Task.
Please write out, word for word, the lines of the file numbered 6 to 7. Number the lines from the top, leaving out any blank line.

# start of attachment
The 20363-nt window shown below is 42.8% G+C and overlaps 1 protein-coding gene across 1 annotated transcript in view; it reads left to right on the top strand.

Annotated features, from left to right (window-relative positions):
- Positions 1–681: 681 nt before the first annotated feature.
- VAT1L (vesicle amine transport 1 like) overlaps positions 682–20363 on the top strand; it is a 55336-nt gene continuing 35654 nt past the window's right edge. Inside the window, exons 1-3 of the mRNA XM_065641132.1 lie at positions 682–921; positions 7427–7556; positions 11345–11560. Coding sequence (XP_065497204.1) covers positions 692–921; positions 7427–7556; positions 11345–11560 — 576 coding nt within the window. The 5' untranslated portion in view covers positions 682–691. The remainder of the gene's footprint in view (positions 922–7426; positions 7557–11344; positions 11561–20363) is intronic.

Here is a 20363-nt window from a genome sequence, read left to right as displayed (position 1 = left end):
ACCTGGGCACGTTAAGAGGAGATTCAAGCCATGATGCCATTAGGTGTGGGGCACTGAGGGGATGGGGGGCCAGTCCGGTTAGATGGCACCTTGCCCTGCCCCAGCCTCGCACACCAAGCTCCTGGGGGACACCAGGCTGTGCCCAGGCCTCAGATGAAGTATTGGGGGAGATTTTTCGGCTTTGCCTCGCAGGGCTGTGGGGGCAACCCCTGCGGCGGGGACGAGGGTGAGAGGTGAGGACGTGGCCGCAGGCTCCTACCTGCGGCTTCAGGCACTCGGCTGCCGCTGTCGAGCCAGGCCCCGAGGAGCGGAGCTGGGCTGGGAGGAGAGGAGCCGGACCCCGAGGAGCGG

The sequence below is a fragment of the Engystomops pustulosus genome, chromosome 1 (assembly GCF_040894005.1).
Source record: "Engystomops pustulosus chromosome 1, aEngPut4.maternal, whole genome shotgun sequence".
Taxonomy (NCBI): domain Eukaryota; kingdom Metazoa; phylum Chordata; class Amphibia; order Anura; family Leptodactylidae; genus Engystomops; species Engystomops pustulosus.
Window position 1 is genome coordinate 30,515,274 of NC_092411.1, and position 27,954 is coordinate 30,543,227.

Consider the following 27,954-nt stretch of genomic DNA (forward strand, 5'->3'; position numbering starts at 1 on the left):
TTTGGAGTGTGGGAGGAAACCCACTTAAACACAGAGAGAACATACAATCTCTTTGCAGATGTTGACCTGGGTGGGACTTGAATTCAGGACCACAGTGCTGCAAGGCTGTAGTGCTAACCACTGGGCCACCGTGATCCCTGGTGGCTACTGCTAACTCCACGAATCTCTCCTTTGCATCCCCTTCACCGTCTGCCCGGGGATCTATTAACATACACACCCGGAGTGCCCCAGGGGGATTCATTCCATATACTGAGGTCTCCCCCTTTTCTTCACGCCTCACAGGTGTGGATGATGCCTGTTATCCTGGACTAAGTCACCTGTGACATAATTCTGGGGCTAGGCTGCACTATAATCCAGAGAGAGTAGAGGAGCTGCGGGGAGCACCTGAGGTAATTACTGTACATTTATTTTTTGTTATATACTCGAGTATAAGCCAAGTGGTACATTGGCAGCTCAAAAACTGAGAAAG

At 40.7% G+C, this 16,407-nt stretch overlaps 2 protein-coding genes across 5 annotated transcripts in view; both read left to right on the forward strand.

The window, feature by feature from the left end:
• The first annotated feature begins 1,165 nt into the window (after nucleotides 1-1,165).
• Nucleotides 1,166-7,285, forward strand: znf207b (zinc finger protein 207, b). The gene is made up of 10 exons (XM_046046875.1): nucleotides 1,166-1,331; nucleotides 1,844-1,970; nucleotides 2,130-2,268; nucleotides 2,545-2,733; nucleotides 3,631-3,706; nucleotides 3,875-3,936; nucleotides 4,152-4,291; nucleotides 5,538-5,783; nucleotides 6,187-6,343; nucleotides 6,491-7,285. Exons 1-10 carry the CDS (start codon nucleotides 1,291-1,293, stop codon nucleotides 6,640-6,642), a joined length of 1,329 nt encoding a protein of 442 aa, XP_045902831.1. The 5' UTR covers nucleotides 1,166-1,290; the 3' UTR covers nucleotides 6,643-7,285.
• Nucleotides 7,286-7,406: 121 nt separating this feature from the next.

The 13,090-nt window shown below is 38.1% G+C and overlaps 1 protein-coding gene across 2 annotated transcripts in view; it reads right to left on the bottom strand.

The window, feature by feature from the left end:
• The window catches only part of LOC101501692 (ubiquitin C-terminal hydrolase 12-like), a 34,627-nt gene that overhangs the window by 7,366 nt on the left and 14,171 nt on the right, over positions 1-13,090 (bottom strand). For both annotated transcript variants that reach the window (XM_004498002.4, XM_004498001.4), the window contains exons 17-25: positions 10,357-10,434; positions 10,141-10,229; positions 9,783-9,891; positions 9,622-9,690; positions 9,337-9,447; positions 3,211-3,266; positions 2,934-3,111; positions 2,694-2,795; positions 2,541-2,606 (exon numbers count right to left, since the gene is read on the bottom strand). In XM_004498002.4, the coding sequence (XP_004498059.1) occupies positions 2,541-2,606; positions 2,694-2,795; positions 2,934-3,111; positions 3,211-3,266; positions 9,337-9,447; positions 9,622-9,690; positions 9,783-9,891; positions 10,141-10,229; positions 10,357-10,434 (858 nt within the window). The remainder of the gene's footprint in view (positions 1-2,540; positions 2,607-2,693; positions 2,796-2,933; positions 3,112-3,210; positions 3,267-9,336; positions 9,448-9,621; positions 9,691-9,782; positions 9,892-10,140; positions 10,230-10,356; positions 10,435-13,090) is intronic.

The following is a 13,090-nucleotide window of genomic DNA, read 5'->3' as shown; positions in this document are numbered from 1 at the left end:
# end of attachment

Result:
ACCTGGGCACGTTAAGAGGAGATTCAAGCCATGATGCCATTAGGTGTGGGGCACTGAGGGGATGGGGGGCCAGTCCGGTTAGATGGCACCTTGCCCTGCCCCAGCCTCGCACACCAAGCTCCTGGGGGACACCAGGCTGTGCCCAGGCCTCAGATGAAGTATTGGGGGAGATTTTTCGGCTTTGCCTCGCAGGGCTGTGGGGGCAACCCCTGCGGCGGGGACGAGGGTGAGAGGTGAGGACGTGGCCGCAGGCTCCTACCTGCGGCTTCAGGCACTCGGCTGCCGCTGTCGAGCCAGGCCCCGAGGAGCGGAGCTGGGCTGGGAGGAGAGGAGCCGGACCCCGAGGAGCGG

The sequence below is a fragment of the Engystomops pustulosus genome, chromosome 1 (assembly GCF_040894005.1).